Choose storage that’s as sophisticated as your media center

04/17/2014 5:19 PM

04/18/2014 2:50 PM

For some, a home would be incomplete without a TV and the latest media hookups. With the right setup, we can see movies and videos anytime and search the Web on a bigger screen.

But with each new device comes one more clunky console, cable, controller or remote. Suddenly you’re looking for a stylish way to manage a massive electronic eyesore.

Why not have storage for your system that’s as sophisticated as the digital equipment you’ve assembled?

A place for DVD players and cable boxes is just a start. Many media centers also include game systems as well as plug-in devices for streaming movies and other content.

Whether your setup is large or small, there’s a storage system that’s just right for managing your boxes, cords and widgets. Take a look at what we found:

Manage your media mayhem

If versatility is important, look for a storage system that lets you choose from a variety of mix-and-match components. The Logan Media Suite is one example. The medium suite (starting price $2,995 at potterybarn.com) comes with a TV stand, two hutches with open shelving or glass doors, and two more bases with closed doors. An optional bridge on top can be useful for adding storage to the upper spaces in rooms with high ceilings. The unit also has cord cutouts for managing wires. Bring in a few baskets to keep remotes and video games organized.

Some homeowners shy away from built-ins when their decor is clean and contemporary. Yet, wall-mounted shelving systems are available with the minimalist appeal that more consumers are choosing. The Virtuoso Media Console from California Closets offers that look along with just enough closed shelving to conceal your media setup. This storage system can adapt as your inventory of media components evolves. Add translucent or opaque colored drawer and cabinet panels to hide your CDs and DVDs, charging outlets for mobile devices and other electronics. The average cost for an installed system is $6,000 to $8,000, www.californiaclosets.com .

Focal-point furniture

The media center is a good place to make a statement, said Bobbie Cox, interior designer for Charlotte’s Dragonfly Designs.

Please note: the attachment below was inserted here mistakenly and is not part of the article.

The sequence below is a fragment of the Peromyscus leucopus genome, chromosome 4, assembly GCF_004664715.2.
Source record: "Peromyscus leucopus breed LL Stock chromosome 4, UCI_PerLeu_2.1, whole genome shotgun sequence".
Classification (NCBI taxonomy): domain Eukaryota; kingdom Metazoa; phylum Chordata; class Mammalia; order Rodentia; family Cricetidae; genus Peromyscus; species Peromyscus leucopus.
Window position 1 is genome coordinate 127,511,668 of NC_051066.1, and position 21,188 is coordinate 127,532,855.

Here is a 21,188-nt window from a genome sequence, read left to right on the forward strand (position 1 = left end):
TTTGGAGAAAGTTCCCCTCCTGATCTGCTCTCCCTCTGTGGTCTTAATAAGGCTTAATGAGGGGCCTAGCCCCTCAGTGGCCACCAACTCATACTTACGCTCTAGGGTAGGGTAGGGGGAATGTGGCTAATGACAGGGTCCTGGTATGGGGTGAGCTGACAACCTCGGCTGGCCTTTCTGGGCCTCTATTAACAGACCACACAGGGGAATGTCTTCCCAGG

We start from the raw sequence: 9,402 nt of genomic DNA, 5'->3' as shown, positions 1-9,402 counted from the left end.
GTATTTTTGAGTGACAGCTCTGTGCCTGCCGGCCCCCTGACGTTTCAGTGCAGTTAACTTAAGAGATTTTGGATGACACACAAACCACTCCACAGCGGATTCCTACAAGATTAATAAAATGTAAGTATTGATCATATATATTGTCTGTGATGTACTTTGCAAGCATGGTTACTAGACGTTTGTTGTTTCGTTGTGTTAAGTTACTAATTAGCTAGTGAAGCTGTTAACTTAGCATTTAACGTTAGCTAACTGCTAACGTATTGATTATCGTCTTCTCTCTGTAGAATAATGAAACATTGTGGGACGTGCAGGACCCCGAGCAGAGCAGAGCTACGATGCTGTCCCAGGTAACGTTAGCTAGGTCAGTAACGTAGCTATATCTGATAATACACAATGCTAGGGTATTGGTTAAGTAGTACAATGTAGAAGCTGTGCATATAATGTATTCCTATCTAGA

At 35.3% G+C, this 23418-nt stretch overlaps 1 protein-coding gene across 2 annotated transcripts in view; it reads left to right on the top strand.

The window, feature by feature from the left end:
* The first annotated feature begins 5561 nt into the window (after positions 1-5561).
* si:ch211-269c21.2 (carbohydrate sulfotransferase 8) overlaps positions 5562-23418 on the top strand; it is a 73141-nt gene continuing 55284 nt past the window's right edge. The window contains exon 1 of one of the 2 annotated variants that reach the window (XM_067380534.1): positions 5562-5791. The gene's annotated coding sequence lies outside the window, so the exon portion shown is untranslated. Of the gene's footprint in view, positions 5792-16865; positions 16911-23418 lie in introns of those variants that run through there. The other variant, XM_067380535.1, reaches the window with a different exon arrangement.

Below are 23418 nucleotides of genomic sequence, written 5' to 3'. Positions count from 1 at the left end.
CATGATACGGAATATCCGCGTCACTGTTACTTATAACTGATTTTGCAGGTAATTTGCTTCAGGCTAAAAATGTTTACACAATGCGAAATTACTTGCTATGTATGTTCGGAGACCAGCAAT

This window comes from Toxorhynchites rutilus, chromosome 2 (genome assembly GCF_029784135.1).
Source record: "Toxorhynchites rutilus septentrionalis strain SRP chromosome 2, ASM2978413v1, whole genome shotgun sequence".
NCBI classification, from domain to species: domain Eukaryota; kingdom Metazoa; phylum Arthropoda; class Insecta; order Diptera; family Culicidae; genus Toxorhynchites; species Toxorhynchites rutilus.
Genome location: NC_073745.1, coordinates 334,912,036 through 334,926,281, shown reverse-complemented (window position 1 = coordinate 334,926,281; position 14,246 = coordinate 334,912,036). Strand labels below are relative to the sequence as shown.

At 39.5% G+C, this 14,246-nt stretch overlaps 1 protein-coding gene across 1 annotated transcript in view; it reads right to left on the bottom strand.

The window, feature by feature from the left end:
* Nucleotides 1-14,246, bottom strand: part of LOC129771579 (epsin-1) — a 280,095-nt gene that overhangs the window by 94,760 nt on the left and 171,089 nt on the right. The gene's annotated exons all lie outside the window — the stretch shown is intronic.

That’s the idea behind the Salvaged Boatwood Media Console ($1,395 at Restoration Hardware), which is made from retired fishing boats. The salvaged wood has dings and nail holes that give the finish an aged look that is unique to each piece.

A media center also can become a focal point if its finish commands attention. One way to achieve that is to choose a design that pays homage to a different time and place. There are hints of the ancient Orient in the distressed finish of the Hill Sideboard, finished in blue and silver ($2,920 at www.onekingslane.com). The three cabinet panels on this 38-inch-high piece are made from wood reclaimed from Qing Dynasty Chinese temples.

Vertical storage

Cox had a client who wanted a contemporary look and plenty of storage for gaming gear in his townhome in southwest Charlotte. Cox used vertical space to accommodate those requests. The TV and speakers hang on the wall, with frosted glass-front cabinets above for storage.

Supporting cast

Media centers come in all shapes and sizes. The Industrial Metal TV cart ($399 at westelm.com) is designed for those with more modest media empires. It has an open shelf for devices that need to receive signals from a remote. The glass doors on the cabinet protect the contents from dust and dirt. Two openings in back make cord control easier. It’s set on casters for smooth relocation.

All dressed up

If the room is formal, the visible storage areas should be as well. The main problem is that media accoutrements often look dark and heavy in softer-colored spaces. Instead of abandoning your beige or caramel walls, arrange the clutter away from sight. “Everything is behind closed doors now,” Cox said. “It’s hidden away, but when you need it, it’s there.”

One way to dress up the room is to conceal the system when you’re not using it. Audio Advice in Pineville sells VisionArt concealment panels; framed art prints cover either recessed or surface-mounted TVs. Prices start at $4,000 at www.audioadvice.com.

More affordable options for dressing up walls while concealing a screen include the Mirror Cabinet Media Solution and Rolling Cabinet Media Solution. Prices start at $449 at www.potterybarn.com.

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